3000-Year-Old Secrets Unveiled: A Beach Stroll Brings Ancient History to Life

Sometimes, a simple walk on the beach can turn into an adventure that rewinds time by thousands of years. A perfect example is the recent awe-inspiring discovery by a woman on Palmachim Beach in Israel, just south of Tel Aviv. She stumbled upon an ancient relic – a 3,000-year-old figurine symbolizing an Egyptian goddess.

74-year-old Lydia Marner, an Azerbaijani immigrant now residing in Lod, noticed the intriguing artifact washed ashore on a stormy day. With her curiosity piqued Lydia understood she had uncovered something extraordinary and reached out to friends knowledgeable in archaeology. Following their advice, she connected with the Israel Antiquities Authority (IAA) through their Facebook page.

IAA Inspectors Dror Citron and Idan Horn were sent to scrutinize the discovery. They meticulously cleaned and examined the figurine, and on Tuesday, the Authority announced the remarkable find.

Lydia shared her enthusiasm over the discovery, saying, “I can’t believe I had the privilege of finding this. At first, my husband laughed at me, but today, the whole family already knows the amazing story that happened to me. I’m very happy that the honor of finding it fell to me.”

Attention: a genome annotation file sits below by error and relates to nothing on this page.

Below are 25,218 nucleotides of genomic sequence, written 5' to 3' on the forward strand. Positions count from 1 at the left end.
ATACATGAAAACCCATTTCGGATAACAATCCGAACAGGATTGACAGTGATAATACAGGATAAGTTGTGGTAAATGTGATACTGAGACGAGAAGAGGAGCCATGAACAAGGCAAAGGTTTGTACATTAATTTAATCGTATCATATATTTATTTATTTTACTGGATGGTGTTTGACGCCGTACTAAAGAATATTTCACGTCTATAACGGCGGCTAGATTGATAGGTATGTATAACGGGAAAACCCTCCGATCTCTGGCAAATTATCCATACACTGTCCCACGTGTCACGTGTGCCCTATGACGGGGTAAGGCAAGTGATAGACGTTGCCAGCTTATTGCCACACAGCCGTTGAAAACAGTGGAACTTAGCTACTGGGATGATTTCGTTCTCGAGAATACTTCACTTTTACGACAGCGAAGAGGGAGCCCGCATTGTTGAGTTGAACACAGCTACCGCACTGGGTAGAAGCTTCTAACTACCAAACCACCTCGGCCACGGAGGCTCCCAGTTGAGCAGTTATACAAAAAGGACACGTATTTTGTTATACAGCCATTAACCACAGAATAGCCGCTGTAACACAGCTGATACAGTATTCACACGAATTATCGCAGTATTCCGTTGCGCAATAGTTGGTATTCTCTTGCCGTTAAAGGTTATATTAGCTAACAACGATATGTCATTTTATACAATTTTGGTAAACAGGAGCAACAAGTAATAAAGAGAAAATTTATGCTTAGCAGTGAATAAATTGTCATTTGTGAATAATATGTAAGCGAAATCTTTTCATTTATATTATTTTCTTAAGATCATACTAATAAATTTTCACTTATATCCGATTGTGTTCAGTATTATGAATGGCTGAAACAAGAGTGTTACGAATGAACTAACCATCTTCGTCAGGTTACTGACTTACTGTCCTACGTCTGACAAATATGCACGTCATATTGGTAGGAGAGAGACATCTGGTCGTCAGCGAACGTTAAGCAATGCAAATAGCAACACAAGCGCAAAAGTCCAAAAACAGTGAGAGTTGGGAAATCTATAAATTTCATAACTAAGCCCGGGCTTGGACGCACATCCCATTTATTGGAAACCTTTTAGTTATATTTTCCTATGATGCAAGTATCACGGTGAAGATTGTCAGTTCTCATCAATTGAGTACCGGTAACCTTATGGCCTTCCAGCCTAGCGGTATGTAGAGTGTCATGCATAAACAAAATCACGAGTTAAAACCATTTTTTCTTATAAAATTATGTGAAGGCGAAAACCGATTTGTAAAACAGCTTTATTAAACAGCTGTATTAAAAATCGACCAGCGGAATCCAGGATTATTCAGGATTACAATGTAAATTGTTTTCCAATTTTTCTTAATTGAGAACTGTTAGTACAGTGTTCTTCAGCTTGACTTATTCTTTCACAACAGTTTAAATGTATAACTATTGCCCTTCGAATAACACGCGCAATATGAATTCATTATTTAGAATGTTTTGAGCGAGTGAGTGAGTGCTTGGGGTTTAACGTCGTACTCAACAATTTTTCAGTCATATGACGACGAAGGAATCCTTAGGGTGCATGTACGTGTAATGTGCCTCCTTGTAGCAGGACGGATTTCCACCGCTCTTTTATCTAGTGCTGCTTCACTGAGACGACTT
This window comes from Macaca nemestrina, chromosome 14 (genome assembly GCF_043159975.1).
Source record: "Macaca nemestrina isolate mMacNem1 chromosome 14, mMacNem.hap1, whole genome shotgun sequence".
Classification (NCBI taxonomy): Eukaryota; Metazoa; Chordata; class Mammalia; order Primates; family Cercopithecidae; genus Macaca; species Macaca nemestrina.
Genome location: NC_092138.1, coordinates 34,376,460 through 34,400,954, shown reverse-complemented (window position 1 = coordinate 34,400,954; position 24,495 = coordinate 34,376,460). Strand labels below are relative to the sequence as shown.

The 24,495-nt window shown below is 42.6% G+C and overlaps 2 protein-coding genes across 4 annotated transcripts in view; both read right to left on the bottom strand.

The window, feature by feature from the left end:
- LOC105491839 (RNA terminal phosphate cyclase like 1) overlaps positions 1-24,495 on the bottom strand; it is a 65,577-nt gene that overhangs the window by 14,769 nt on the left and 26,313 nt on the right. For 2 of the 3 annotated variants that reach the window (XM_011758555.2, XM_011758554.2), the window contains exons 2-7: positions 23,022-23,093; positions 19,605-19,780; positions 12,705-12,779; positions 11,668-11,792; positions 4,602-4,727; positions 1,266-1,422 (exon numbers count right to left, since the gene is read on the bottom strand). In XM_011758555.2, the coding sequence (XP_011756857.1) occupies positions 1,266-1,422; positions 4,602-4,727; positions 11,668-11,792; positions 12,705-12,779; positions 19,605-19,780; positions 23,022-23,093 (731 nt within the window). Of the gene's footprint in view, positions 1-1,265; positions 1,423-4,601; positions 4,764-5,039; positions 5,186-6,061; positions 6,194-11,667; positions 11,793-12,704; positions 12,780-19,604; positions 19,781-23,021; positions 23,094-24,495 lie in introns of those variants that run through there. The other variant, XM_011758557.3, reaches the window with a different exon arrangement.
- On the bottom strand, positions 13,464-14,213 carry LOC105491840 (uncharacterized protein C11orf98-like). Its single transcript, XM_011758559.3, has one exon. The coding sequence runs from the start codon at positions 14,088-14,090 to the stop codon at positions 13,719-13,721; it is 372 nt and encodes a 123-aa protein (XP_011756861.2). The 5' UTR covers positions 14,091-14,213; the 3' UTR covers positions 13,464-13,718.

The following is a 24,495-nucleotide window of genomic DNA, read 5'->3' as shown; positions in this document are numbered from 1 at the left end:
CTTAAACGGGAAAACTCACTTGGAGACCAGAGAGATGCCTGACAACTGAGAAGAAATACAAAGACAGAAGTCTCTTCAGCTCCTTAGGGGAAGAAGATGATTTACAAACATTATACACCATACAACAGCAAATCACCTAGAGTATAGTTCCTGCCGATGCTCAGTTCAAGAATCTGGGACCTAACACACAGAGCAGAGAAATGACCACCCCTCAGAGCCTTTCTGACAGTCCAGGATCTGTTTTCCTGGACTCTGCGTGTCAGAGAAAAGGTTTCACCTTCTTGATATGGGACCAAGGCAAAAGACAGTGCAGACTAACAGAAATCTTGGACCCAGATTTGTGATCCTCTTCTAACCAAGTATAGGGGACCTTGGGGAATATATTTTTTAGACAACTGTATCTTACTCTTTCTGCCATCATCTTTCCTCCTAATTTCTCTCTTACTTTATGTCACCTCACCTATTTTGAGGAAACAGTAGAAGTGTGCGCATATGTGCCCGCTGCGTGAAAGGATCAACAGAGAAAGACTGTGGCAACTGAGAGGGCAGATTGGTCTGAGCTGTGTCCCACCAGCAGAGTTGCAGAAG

The IAA confirmed that the figurine depicted Hathor, an Egyptian goddess associated with fertility, strength, protection, and wisdom. According to Amir Golani, an expert on the Bronze Age at the IAA, these figurines were likely used by the Canaanites, who adopted Egyptian rituals and religious customs, for luck and protection.

“The statuette was made of clay that was embedded into a stone pattern, a process allowing people to produce numerous such figurines quickly,” Golani added. The identifying features of Hathor include a bull horn-like hairstyle and prominent eyes and ears.

Lydia’s find fortuitously coincides with the IAA’s new “Return Them With a Click” campaign. The initiative urges Israelis who may possess artifacts in their homes to return them to the state, as there is a legal obligation to report any antiquities finds to the Antiquities Authority.

This amazing find underscores how Israel is not just a place, but a living museum where the past constantly merges with the present. As the State of Israel, we pride ourselves on preserving and celebrating our rich history. Discoveries like Lydia’s only strengthen our bond with our ancestors and remind us of the magnificent civilization that existed here thousands of years ago. Let’s honor our shared history and contribute to preserving it for future generations. After all, each artifact holds a piece of our collective story, painting a vivid picture of our resilient and diverse heritage.